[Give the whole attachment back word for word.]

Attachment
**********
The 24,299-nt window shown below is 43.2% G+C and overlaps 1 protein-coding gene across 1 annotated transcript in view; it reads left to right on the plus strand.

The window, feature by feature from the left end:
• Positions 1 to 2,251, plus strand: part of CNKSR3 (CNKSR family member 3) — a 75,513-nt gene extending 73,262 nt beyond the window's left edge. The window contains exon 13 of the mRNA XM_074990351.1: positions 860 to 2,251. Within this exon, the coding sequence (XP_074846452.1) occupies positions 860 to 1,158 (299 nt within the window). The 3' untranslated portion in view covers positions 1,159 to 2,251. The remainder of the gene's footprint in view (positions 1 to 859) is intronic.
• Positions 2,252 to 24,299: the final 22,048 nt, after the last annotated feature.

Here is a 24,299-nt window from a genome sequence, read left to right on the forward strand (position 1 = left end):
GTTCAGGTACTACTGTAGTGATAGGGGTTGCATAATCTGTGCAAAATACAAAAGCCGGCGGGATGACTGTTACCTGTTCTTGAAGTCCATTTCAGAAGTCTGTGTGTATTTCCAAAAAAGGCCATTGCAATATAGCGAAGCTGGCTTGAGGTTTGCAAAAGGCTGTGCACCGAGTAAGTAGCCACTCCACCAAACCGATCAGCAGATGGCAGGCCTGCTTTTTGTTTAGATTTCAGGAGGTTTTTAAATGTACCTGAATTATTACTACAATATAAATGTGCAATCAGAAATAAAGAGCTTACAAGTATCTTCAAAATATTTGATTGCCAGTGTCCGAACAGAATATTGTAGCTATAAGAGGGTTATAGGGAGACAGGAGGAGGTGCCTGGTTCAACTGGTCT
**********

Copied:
The 24,299-nt window shown below is 43.2% G+C and overlaps 1 protein-coding gene across 1 annotated transcript in view; it reads left to right on the plus strand.

The window, feature by feature from the left end:
• Positions 1 to 2,251, plus strand: part of CNKSR3 (CNKSR family member 3) — a 75,513-nt gene extending 73,262 nt beyond the window's left edge. The window contains exon 13 of the mRNA XM_074990351.1: positions 860 to 2,251. Within this exon, the coding sequence (XP_074846452.1) occupies positions 860 to 1,158 (299 nt within the window). The 3' untranslated portion in view covers positions 1,159 to 2,251. The remainder of the gene's footprint in view (positions 1 to 859) is intronic.
• Positions 2,252 to 24,299: the final 22,048 nt, after the last annotated feature.

Here is a 24,299-nt window from a genome sequence, read left to right on the forward strand (position 1 = left end):
GTTCAGGTACTACTGTAGTGATAGGGGTTGCATAATCTGTGCAAAATACAAAAGCCGGCGGGATGACTGTTACCTGTTCTTGAAGTCCATTTCAGAAGTCTGTGTGTATTTCCAAAAAAGGCCATTGCAATATAGCGAAGCTGGCTTGAGGTTTGCAAAAGGCTGTGCACCGAGTAAGTAGCCACTCCACCAAACCGATCAGCAGATGGCAGGCCTGCTTTTTGTTTAGATTTCAGGAGGTTTTTAAATGTACCTGAATTATTACTACAATATAAATGTGCAATCAGAAATAAAGAGCTTACAAGTATCTTCAAAATATTTGATTGCCAGTGTCCGAACAGAATATTGTAGCTATAAGAGGGTTATAGGGAGACAGGAGGAGGTGCCTGGTTCAACTGGTCT